Akashic Intern Amanda Horn Talks Pills and Starships by Lydia Millet
The Short Story
How old are you?
Ok, so you’re an adult. How often to you read YA books?
Occasionally, when I hear something is really good.
You lived in Hawaii, right? For how long?
Just over two years.
How does the Hawaii in Pills and Starships compare to the real thing?
There are a lot of similarities—Hawaii is a paradise, full of vibrant colors and postcard-perfect sunsets. People in Hawaii take pride in the natural beauty, and they’re very conscientious. If a group of environmentalist freedom-fighters were to have a stronghold anywhere, it would be Hawaii. But luckily there are a lot of differences, too.
How would you describe Nat, in two sentences or less?
Nat is very grounded. She’s practical and realistic, yet she has a fantastic imagination and a true appreciation for the beauty around her.
What surprised you most about the book?
The intensity—intense loss, intense heartbreak, intense hope. This is a futuristic world of extremes, and everything about it is intense and vivid.
What would Nat Tweet, if she was on Twitter?
She’d definitely post a lot of pictures, and maybe the occasional complaint about Sam hacking into her computer. “@HackerKid808 I TOLD YOU TO STAY OUT OF MY STUFF #notagain”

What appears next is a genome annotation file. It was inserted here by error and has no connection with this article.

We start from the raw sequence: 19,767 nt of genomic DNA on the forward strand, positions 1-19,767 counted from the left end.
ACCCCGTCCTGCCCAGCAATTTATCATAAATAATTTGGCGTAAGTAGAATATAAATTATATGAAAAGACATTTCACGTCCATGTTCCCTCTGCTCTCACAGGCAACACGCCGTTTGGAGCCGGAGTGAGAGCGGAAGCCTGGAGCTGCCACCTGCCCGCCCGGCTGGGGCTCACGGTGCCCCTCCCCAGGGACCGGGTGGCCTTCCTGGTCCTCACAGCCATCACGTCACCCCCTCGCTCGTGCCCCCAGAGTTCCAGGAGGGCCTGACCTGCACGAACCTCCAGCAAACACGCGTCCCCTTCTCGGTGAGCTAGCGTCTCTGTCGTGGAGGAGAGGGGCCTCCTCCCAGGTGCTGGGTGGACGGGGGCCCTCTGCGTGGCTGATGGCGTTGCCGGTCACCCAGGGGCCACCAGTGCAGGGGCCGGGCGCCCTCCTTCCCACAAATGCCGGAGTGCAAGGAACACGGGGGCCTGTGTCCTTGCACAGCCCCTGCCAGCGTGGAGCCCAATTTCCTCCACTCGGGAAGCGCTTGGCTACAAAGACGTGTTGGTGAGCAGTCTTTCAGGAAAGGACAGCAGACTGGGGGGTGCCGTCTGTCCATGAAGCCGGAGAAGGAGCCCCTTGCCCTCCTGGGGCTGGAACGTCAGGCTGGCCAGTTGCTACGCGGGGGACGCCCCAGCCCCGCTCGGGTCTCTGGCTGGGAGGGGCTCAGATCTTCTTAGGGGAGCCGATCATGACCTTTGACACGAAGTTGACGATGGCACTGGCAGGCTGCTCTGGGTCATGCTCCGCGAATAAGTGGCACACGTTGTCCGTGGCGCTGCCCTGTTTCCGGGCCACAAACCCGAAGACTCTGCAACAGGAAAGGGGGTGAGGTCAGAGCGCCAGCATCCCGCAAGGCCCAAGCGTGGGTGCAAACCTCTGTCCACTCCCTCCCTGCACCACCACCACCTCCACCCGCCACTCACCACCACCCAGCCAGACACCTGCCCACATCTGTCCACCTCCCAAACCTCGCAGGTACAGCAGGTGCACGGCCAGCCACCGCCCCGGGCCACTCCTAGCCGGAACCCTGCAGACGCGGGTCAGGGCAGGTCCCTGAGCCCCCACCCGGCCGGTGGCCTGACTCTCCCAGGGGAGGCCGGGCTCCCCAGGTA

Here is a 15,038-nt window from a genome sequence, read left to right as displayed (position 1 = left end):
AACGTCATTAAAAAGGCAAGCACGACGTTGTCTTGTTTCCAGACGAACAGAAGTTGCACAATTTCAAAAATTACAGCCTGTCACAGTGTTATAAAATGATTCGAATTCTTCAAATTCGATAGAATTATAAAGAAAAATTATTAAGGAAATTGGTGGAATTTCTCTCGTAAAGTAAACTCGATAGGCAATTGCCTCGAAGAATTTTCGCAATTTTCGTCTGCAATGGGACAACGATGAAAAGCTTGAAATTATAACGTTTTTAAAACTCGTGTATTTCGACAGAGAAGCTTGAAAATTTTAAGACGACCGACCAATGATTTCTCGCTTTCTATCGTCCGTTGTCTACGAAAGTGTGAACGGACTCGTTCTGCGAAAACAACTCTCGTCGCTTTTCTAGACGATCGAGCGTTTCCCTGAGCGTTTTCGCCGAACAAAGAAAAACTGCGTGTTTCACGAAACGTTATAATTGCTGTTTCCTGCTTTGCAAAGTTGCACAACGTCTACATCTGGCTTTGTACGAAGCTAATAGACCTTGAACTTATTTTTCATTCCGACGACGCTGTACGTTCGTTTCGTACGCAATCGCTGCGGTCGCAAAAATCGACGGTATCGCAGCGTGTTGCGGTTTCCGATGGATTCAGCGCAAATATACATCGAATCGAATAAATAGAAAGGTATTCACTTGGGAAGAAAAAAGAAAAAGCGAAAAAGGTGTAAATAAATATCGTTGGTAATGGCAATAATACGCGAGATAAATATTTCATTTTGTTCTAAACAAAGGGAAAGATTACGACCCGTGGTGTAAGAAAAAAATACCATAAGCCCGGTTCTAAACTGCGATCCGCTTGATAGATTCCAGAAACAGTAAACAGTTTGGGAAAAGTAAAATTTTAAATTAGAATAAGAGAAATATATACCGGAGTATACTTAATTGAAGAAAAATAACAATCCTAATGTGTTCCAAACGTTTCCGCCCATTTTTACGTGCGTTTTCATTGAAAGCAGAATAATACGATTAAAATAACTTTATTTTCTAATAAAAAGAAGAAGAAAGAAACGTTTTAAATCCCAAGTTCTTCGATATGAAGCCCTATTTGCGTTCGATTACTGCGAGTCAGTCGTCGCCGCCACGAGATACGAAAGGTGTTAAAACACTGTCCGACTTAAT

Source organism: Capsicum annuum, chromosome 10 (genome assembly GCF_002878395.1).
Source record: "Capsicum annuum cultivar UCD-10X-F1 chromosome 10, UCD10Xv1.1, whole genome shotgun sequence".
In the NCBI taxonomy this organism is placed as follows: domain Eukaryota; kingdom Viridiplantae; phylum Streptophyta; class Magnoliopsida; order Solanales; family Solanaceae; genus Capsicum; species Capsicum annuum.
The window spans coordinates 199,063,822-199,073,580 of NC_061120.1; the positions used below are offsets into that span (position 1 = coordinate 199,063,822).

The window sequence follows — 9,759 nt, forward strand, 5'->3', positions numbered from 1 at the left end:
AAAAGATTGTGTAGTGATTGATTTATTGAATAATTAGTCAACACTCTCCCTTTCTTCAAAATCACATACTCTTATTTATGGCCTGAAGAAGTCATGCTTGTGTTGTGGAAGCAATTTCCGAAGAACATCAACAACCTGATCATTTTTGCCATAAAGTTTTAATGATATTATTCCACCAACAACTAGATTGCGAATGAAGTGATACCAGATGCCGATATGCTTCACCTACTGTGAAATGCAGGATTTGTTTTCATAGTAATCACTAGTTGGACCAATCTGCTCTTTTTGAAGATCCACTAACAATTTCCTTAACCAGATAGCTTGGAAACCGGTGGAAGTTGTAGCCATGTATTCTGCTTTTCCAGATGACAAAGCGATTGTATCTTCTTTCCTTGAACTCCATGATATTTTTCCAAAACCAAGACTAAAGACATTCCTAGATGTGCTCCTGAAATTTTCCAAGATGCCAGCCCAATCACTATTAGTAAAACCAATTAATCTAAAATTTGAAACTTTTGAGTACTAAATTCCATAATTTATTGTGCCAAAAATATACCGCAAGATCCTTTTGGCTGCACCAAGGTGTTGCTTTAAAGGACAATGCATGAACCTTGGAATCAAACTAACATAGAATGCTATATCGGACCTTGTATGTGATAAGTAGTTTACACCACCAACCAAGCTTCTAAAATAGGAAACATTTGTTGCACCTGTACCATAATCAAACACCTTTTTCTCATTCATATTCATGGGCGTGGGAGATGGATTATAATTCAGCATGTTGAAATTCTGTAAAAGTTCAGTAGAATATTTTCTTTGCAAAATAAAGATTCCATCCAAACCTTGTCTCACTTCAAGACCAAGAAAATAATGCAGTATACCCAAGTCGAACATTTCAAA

Share a favorite sentence:
“I noticed, as we walked on in silence, that I wasn’t as down as the day before, that I was still scared for Sam, I was full of all this new knowledge I hadn’t really understood yet, my mind muddled with anger and grief and the confusion of my new, unmanaged life—the strange, scary looseness of being at large in the world.”
The Long Story
Pills and Starships is the post-apocalyptic story of a young girl and her brother, who find themselves fighting for the things they love, and realizing that there is more at stake than they ever imagined. This book hits close to home—not because we live in an environmentally-decimated world ran by corporations, where most of the animals are extinct or endangered and catastrophic natural disasters are the norm, but because we could. It is so easy to believe in Lydia Millet’s terrifying future, and Nat’s personal stakes easily become the reader’s own stakes.
It may seem dark at times, but out of that darkness we see the importance of hope, and beauty of the planet Earth. A very inspiring read from an amazing author!
Posted: Jun 3, 2014
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